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The New Zealanders in Sinai and Palestine

Formation of the Anzac Mounted Division

Formation of the Anzac Mounted Division

On March 21st the front line was inspected by H.R.H. the Prince of Wales, whose quiet unassuming manner, keen interest in everything he saw, and utter absence of "side" quite captured the hearts of our men.

On March 15th the Australian and New Zealand Mounted Division was formed, consisting of the following Brigades:—
  • 1st Australian Light Horse Brigade.
  • 2nd Australian Light Horse Brigade.
  • 3rd Australian Light Horse Brigade.
  • New Zealand Mounted Rifles Brigade.
  • 4 Territorial R.H.A. Batteries—2 Scottish and 2 English.—(The Ayrs and Inverness and the Somersets and Leicesters).

These batteries were at this time armed with 18 pounders and were as keen and efficient as any regular batteries and were magnificently horsed.

The Australian and New Zealand Mounted Division which now and hereafter became known as the Anzac Mounted Division, was placed under command of Major-General H. G. Chauvel, who commanded the 1st Light Horse Brigade on Gallipoli, and also the 1st Australian Division, and who afterwards so successfully commanded the "Desert Mounted Corps"—the largest body of mounted troops commanded by one man in the Great War; and which was destined to break the Turkish Armies.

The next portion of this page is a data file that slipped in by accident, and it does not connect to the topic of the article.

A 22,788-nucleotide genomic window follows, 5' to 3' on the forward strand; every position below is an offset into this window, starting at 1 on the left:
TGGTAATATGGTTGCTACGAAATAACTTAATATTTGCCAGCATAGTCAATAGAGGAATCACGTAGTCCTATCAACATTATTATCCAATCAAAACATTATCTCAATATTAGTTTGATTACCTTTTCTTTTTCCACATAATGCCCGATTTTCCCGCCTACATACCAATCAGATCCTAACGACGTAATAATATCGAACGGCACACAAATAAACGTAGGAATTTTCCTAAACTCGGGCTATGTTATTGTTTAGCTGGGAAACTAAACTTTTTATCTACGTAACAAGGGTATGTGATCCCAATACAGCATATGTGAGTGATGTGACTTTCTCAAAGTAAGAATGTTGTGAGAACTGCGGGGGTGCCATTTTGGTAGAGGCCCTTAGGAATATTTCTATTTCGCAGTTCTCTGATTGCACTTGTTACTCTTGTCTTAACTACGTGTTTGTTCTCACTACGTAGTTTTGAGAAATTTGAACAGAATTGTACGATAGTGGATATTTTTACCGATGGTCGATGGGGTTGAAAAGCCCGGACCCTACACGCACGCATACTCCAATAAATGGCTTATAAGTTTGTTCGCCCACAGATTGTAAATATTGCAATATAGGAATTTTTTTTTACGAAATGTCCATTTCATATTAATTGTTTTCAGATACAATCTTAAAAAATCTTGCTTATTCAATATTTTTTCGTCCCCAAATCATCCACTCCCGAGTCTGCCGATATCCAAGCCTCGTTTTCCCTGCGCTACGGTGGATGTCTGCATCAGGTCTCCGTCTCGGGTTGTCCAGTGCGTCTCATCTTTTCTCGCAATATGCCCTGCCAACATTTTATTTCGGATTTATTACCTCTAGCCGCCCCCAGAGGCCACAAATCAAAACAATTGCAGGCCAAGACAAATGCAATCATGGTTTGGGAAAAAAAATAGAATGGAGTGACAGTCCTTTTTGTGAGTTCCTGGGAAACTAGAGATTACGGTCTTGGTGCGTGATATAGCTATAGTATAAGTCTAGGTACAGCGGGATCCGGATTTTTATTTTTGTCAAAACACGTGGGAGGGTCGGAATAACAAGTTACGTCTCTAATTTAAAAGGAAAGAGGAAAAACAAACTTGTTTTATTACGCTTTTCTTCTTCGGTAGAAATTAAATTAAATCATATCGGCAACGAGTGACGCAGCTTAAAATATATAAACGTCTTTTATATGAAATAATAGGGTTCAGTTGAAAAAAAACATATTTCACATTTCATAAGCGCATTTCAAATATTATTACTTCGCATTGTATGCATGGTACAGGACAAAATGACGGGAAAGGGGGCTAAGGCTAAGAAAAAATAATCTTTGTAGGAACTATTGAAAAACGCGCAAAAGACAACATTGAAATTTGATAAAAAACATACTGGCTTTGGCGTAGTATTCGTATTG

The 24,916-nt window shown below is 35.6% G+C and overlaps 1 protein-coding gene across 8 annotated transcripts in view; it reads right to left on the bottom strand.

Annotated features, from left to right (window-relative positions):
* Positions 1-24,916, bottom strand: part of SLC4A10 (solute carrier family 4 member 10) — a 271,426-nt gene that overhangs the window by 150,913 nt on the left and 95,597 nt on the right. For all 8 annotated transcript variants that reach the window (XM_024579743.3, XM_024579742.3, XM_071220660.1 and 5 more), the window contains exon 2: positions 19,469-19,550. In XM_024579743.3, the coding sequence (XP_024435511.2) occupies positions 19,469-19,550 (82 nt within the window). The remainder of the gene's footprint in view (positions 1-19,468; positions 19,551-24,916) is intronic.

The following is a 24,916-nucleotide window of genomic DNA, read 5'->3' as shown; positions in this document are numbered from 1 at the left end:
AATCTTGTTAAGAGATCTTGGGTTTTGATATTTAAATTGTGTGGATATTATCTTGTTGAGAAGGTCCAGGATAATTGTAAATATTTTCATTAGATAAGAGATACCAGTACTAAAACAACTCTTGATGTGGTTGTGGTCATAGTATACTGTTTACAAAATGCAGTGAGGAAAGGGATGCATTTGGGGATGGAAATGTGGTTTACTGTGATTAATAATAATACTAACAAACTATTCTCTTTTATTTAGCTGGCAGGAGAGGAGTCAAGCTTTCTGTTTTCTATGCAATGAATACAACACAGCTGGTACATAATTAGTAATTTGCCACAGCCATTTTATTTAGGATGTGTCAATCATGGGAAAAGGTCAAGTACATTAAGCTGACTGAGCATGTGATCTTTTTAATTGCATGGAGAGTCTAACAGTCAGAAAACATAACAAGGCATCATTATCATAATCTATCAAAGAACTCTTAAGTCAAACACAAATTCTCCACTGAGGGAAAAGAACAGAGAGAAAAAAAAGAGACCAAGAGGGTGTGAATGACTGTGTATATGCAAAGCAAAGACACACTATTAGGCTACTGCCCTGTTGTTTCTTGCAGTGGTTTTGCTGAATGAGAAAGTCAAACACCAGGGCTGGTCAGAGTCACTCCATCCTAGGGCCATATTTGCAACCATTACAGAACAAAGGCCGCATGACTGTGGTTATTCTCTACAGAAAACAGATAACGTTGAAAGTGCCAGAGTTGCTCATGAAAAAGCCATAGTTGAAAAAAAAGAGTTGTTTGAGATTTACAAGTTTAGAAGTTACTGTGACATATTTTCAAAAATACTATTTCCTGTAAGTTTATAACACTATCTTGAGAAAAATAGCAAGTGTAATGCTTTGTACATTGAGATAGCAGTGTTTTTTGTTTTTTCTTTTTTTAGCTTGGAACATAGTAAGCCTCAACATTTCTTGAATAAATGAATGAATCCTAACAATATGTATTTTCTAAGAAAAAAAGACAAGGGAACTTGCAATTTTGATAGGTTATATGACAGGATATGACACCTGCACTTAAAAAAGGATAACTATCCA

Headquarters of the Division was established at Serapeum and the formation of the necessary divisional units—Field Squadron, Signal Squadron, Divisional Train—was taken in page 13hand, the requisite personnel being found from Light Horse and N.Z.M.R. reinforcements.

The Divisional Headquarters was also formed from Light Horsemen and New Zealanders. Major-General H. G. Chauvel (now Sir Harry Chauvel, K.C.B., K.C.M.G.), who commanded for the first year was an Australian, and for the rest of the war the Division was commanded by a New Zealander, Major-General E. W. C. Chaytor (now Sir Edward Chaytor. K.C.M.G., K.C.V.O., C.B., A.D.C.).

The A.A. and Q.M.G. and the D.A.D.M.S. were also New Zealanders and so were several of the clerical staff.

The New Zealand Division under the Mounted Brigade's old commander, Major-General Russell, was now leaving for France, and many sad farewells were taken of old and tried friends. A feeling of being "left" took possession of all and any move was welcomed. This came in an order for the Division to concentrate at Salhia, and the Brigade marched there via Moascar on April 6th. Salhia is the place from whence Napoleon set forth upon his attempt to conquer Palestine, and where he organized the Army that reached Acre. It is the extreme eastern town of the Delta and was the "jumping-off" place for all pilgrims journeying to the East in the olden days; and from there in all probability that mighty general, Moses, led forth his people to the Promised Land.

At 4 p.m. on April 23rd, 1916, Easter Day and St. George's Day, the Brigade received an urgent message to move as soon as possible to Kantara, the Pilgrims' stopping place on the Suez Canal. It transpired that a Turkish Force under cover of a fog had attacked and driven in, with heavy casualties, the Yeomanry advanced posts in the Desert at the wells of Katia and Ogratina.